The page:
November 18, 2013 § Leave a Comment
You may remember Gunther Schuller. In his youth, he made a big splash in the classical music world by taking jazz seriously and mixing it with classical idioms. It is hard to remember now, but just a short while ago a classically trained musician couldn’t get much respect if he dabbled in jazz.
Schuller did more than dabble. He played with Miles Davis, Dizzy Gillespie, Charles Mingus. He also was president of the New England Conservatory of Music and has had his works played by the Boston Symphony Orchestra, the Chicago Symphony Orchestra and the Berlin Philharmonic. Those are pretty good credentials from both sides of the aisle.
Schuller almost single-handedly made Scott Joplin’s ragtime piano music a part of every pianist’s repertoire.
Here is a recent story on him in the Dallas Observer.
November 9, 2013 § 2 Comments
Pianists can easily keep playing into their 90′s and still have something to say. Here is Frank Glazer, a student of Schnabel, which puts him in my lineage from Leschetizky, giving a recital at age 98. He played Nov. 6 in Kalamazoo, Michigan.
“Glazer, 98, is a pianist, composer and music professor, who began playing piano when he was 3 years old and now has spent almost 60 years as a professional performer”. You can read the full article on MichiganLive here.
A review of an August concert in Wisconsin is here. In other words, he plays concerts all the time.
Want to have a great old age? Play the piano.
November 4, 2013 § Leave a Comment
About the same time she started taking piano lessons from me, Sherry Green took up fencing. This October she was a member of the USA Veterans team and fenced in the World Championships in Varna, Bulgaria.
The team took the gold.
This is the fourth time she has been a member of the USA Veterans team. In 2005 she came in fifth in the World Championships. In 2006 she was the top-ranked female sabre fencer in the 60+ category.
In 2007, she was on the USA team that went to Sydney, Australia for the World Championships but was unable to compete. The night before the first match, while in line outside the famous Sidney Opera House, she tripped on a messed-up bit of sidewalk and broke her knee. Mad doesn’t even begin to describe her state of mind, as she had to forgo not just the fencing championships, but the opera as well.
September 16, 2013 § 1 Comment
Here’s the hero of my youth and now my late middle age, giving a short class on Chopin. No one has played Chopin better in my lifetime. Here he is, old, blind, magnificent, riveting.
Here’s the second part
“Music is an art of emotion, of nobility, of dignity, of greatness, of love, of tenderness- all that must be brought out in music…. but never show off!”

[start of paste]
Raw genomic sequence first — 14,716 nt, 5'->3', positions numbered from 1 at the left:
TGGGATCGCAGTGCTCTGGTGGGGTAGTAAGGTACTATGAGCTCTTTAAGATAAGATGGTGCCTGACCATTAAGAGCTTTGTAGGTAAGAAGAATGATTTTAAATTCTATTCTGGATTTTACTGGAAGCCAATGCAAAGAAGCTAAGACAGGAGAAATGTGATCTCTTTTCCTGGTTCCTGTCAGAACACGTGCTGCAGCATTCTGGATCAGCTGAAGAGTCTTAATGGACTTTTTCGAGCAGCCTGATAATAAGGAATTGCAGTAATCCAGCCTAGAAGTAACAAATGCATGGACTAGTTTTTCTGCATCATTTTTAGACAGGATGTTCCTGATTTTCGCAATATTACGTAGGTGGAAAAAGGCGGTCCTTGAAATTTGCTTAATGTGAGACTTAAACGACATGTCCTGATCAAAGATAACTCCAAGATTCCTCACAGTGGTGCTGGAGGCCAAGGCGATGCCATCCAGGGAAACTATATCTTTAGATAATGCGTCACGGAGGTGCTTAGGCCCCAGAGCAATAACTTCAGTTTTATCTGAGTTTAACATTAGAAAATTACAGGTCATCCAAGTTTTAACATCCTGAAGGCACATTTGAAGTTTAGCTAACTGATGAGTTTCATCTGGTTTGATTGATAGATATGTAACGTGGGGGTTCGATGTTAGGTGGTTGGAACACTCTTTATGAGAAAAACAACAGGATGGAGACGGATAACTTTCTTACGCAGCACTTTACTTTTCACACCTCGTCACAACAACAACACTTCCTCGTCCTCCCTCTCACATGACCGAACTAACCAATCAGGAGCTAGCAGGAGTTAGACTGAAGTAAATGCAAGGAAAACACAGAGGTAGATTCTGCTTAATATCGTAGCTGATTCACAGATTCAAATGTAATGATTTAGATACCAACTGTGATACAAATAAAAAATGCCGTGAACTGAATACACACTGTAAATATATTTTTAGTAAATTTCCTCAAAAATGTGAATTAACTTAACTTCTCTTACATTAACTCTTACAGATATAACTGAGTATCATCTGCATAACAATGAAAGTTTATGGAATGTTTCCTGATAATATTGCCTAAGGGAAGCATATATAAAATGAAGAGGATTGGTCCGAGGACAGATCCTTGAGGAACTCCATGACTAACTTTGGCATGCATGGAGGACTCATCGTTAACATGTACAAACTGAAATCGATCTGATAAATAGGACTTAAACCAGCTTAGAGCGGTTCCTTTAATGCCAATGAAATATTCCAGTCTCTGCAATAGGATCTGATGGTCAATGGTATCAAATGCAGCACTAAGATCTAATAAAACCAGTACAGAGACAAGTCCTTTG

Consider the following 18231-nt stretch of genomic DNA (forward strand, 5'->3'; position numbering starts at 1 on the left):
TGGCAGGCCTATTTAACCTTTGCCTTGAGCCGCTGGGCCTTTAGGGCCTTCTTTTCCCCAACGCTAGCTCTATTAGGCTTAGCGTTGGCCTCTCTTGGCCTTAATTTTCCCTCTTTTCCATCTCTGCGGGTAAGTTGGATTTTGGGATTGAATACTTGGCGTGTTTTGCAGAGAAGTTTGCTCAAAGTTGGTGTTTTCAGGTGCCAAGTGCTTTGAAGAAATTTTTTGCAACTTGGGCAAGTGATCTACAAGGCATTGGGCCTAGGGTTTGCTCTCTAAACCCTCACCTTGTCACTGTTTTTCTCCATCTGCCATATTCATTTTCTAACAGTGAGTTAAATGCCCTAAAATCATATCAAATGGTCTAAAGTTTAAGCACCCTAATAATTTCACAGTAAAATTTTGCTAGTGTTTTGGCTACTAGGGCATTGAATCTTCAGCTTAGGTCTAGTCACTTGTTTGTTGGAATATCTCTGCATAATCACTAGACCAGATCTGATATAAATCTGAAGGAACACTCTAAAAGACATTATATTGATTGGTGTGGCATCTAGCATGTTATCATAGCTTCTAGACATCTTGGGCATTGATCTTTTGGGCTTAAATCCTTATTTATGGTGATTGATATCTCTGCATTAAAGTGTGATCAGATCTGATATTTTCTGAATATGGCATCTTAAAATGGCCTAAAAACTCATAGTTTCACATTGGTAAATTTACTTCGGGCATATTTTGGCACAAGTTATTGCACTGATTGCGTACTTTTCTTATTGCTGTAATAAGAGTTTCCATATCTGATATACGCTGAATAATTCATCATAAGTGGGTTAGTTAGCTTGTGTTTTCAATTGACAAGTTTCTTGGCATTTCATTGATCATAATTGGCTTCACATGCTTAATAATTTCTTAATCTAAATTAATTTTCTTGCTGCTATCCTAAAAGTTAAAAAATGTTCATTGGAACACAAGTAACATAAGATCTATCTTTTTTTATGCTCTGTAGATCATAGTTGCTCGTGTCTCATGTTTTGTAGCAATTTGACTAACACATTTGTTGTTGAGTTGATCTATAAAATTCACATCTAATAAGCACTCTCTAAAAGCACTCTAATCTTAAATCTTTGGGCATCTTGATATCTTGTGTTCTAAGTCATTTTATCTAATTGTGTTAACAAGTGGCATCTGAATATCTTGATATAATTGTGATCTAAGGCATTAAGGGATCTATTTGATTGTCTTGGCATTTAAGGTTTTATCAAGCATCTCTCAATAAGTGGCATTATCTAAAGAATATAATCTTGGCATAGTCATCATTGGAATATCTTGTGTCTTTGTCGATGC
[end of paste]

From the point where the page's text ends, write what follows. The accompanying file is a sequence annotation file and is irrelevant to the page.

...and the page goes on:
July 24, 2013 § Leave a Comment
One of the horrors of piano history was the killing of elephants so their tusks could be used as the ivory covering the white keys. As far as I know, they never got to play the dang things until now. This video shows an elephant in Thailand jamming on the modern plastics with a human blues player. The elephant deserves a more sensitive accompanist, but is enjoying himself nevertheless.
I would like to play the piano with an elephant, so if anyone knows an elephant who would like to jam, give me a call.
June 22, 2013 § 1 Comment
sorry, you’ll have to click on the link to the video.
Digital pianos have taken over the entire low and middle end of the piano market. They are affordable, portable, available, reliable and you can practice at 2:00 am via headphones. The good digitals are so much better than the junky uprights I played as a child!
But how do they compare with a really good piano, the kind we pianists play now that we are grownups? This little video shows Simone Dinnerstein testing and discussing various digitals. She is rather sweetly critical of several models and pleased with the highest of the high-end Yamahas.
November 20, 2012 § 2 Comments
Why is it so hard to read music? One reason is that doing many things at once, like reading and interpreting symbols, listening to the sounds you’re making, operating complex machinery at a high speed (that’s the piano, folks), coordinating 2 hands and 2 feet, 2 eyes and 2 ears in real time to a beat in your head, and trying to make sense of something you really care about, is genuinely HARD.
The other reason is that music itself is hard to WRITE. To simplify the process, lots of shortcuts have been made through the centuries. That leaves us with a system that is full of fancy repeats, symbols with multiple meanings, sporadic instructions (Key signatures? Accidentals?) and the things that try students’ patience and, fortunately, keep music teachers employed.
If it sounds like a lousy bargain, speeding up the writing but slowing down the reading, you have never written music by hand. It is a fussy, demanding job. And, up until computers, preparing the plates for printing was a laborious craft. Each mark on the page had to be made by hand, on a steel plate, backwards, perfectly, for printing. Every note, every stem, every slur, every dot, every flat, every sharp, every everything had to be scribed on the steel by hand. There is no moveable type for music. Gutenberg’s revolution missed us musicians.
This video, by the music publishers G.Henle Verlag, show the process in precise detail. The camera looks over the shoulder of a craftsman as he puts in the staff, knocks in the note-heads, rules the bar lines, scrapes, etches and punches his way through a line of music. It even shows how he corrects mistakes.
I could hardly breathe while watching this the first time. I knew it was an exacting craft, but I had no idea it was as demanding as this. This is the best video ever because it shows one reason why music is so hard to read: it is really hard to write.